Ninja Speedi Rapid Cooker & Air Fryer review: a versatile multicooker at a fair price

This appliance can be used for much more than cooking convenient meals

Ninja Speedi on kitchen counter with can of chopped tomatoes and pack of spaghetti
(Image: © Future / Dan Fauzi)

Top Ten Reviews Verdict

The Ninja Speedi can rapidly cook full meals using both steam and convection cooking, as well as a host of other cooking functions that can produce delicious food that's juicy, crispy, and nutritious.


  • +

    Juicy & crispy food thanks to steam air fry

  • +

    Easy to use

  • +

    Can cook two components at once

  • +

    Quick and convenient


  • -

    Speedi Meals can sacrifice taste

  • -

    Other similarly-priced multicookers have more functions

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The Ninja Speedi is a step up from Ninja's renowned range of traditional air fryers. It's a rapid cooker, designed to cook whole meals through steam and convection cooking. So, naturally, it can do a bit more than even the best air fryers.

Pasta, rice and grains can be combined with sauce and veg in the cooking pot, while proteins are air fried on the crisper tray above. And thanks to the combination cooking, this can be done in as little as 10-20 minutes.

Aside from rapid cooking full meals, the multicooker can steam, air fry, bake, roast, slow cook, dehydrate, and more. It's a versatile machine to have in your kitchen, and can be used for much more than quick, convenient meals.

But how well does it perform? We put it to the test and tried a variety of different foods and functions to see exactly what it can do.

Headshot: Dan Fauzi of Top Ten Reviews
Dan Fauzi

Dan tested the Ninja Speedi multiple times a day for over a week. Testing everything from chicken, beef and pork, to broccoli, asparagus, tomatoes and gyozas - they tried as many variations as possible to see what the Speedi is capable of.

Ninja Speedi: Key specs

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Model no:ON400UK
Cooking functionsSpeedi Meals, Steam Air Fry, Steam Bake, Steam, Grill, Air Fry, Bake/Roast, Dehydrate, Sear/Sauté, Slow Cook
Wattage1760 Watts
Cooking temperature240°C / 464°F
Power cord length0.9 metres / 2.95 feet
Basket capacity5.7 litres / 6 quarts
Noise~78 dB
Dimensions31h x 33w x 35d cm / 12.2h x 13w x 13.8d inches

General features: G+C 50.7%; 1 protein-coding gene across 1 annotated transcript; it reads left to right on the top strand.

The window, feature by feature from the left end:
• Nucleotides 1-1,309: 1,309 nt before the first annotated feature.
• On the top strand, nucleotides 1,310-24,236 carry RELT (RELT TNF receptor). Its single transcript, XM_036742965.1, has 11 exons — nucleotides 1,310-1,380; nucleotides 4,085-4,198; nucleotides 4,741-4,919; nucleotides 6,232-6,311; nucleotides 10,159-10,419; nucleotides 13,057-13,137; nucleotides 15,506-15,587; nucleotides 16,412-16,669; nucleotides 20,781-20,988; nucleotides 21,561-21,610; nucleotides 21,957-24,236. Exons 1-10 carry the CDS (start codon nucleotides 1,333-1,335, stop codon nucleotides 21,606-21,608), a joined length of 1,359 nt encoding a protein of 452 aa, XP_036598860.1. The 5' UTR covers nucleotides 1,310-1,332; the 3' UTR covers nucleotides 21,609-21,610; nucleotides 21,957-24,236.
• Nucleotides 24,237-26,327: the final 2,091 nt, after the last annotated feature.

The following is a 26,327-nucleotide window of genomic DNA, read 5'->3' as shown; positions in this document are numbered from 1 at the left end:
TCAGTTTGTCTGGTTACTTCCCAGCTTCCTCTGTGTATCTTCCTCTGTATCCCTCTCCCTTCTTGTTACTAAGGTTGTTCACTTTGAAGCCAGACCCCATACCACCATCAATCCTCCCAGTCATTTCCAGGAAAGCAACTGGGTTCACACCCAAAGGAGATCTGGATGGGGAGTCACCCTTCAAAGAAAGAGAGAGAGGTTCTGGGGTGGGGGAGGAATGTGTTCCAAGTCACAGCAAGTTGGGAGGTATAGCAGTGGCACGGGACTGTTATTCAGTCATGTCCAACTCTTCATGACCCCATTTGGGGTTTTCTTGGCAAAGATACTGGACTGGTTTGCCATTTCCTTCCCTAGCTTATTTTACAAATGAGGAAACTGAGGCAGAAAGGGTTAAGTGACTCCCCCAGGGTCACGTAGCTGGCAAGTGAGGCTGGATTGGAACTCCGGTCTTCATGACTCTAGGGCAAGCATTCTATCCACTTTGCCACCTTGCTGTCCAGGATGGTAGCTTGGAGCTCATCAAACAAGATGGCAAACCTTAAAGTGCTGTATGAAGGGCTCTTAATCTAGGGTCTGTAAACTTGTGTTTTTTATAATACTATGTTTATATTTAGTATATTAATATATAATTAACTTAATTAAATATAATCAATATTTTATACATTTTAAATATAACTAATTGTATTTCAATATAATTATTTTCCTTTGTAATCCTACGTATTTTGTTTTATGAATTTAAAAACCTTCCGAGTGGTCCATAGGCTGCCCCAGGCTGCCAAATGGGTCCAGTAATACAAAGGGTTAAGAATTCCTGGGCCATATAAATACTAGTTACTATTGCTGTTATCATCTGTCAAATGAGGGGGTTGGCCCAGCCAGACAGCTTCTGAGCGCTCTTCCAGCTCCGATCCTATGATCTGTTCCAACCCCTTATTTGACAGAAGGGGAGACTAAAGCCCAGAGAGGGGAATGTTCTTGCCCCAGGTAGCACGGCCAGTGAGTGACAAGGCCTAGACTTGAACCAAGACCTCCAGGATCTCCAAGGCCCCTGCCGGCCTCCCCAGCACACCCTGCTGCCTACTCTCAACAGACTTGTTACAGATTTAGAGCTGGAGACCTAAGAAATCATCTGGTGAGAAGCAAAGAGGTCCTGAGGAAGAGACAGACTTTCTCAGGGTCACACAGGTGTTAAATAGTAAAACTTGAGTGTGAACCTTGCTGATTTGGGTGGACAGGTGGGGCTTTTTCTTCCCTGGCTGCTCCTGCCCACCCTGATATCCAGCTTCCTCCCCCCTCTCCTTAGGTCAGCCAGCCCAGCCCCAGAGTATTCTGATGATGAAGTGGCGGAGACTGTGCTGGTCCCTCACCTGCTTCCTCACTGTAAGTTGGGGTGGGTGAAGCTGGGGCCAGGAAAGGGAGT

Weight6.5 kg / 14.3 pounds

Ninja Speedi: Price & availability

I reviewed the Ninja Speedi ON400UK, which is the model available in the UK. It retails at full price at £249.99 at Ninja UK but is often on offer for around £149.99. It's also available at Amazon, Currys, Argos, and other retailers, all at around £149.

The US-available Ninja Speedi SF301 has 12 cooking functions instead of the UK model's 10, and you can find it at Ninja or Amazon for $199.99. 

There was a US equivalent to the UK model, the Ninja Speedi SF300, but it has limited availability since the SF301 was released as an upgrade. The SF300 can be found at Walmart for $119 or available as renewed at Amazon for $119.95.

Air fryers of this size (5.7L / 6-qt) are usually more affordable than the Ninja Speedi, but not many of them have the multifunctionality of steam cooking and rapid full meal cooking, so you're paying a little more for the features.

Score: 3.5/5

Ninja Speedi in its box, on the floor

The colorful Ninja Speedi Rapid Cooker packaging (Image credit: Future / Dan Fauzi)

Ninja Speedi: Setup

As with most air fryers, very little setup is required aside from unboxing and finding its new spot on the kitchen counter.

The Ninja Speedi was delivered in a large brown cardboard box with the proper Ninja Speedi-designed box inside. Everything seemed environmentally friendly, with paper and cardboard fillings to package the cooker and even a non-plastic sleeve for the booklet and manual. 

Ninja Speedi in its original packaging, opened to reveal the contents

Inside the box (Image credit: Future / Dan Fauzi)

The booklet includes a list of Ninja-suggested recipes to try out, like cod fillets with spiced quinoa, spinach and ricotta cannelloni, and chocolate fudge cake. There are also very handy cooking charts at the back for air frying, steaming, dehydrating, and steam air frying. All sorts of meat, vegetables, and other foods are listed in amounts, temperatures, and timings, with instructions on how to prep and how much water or oil to use.

It didn't take long at all to figure out how to use the Speedi. The booklet and manual cover everything anyway, but playing around with the controls for a minute or two was enough to familiarise me with how it works. 

Ninja Speedi control panel

The controls are intuitively easy to use (Image credit: Future / Dan Fauzi)

Ninja Speedi: Design

Unlike many air fryers, the Ninja Speedi doesn't utilize a drawer. The lid opens upwards to the left, revealing a cooking pot and a crisper tray inside. It's a minor detail, but it's worth mentioning that the lid opening in this way means you will need some space next to the cooker to be able to use it comfortably. I found that, as the only available space in my kitchen is next to a wall, it can be a little tight next to the microwave (not pictured below).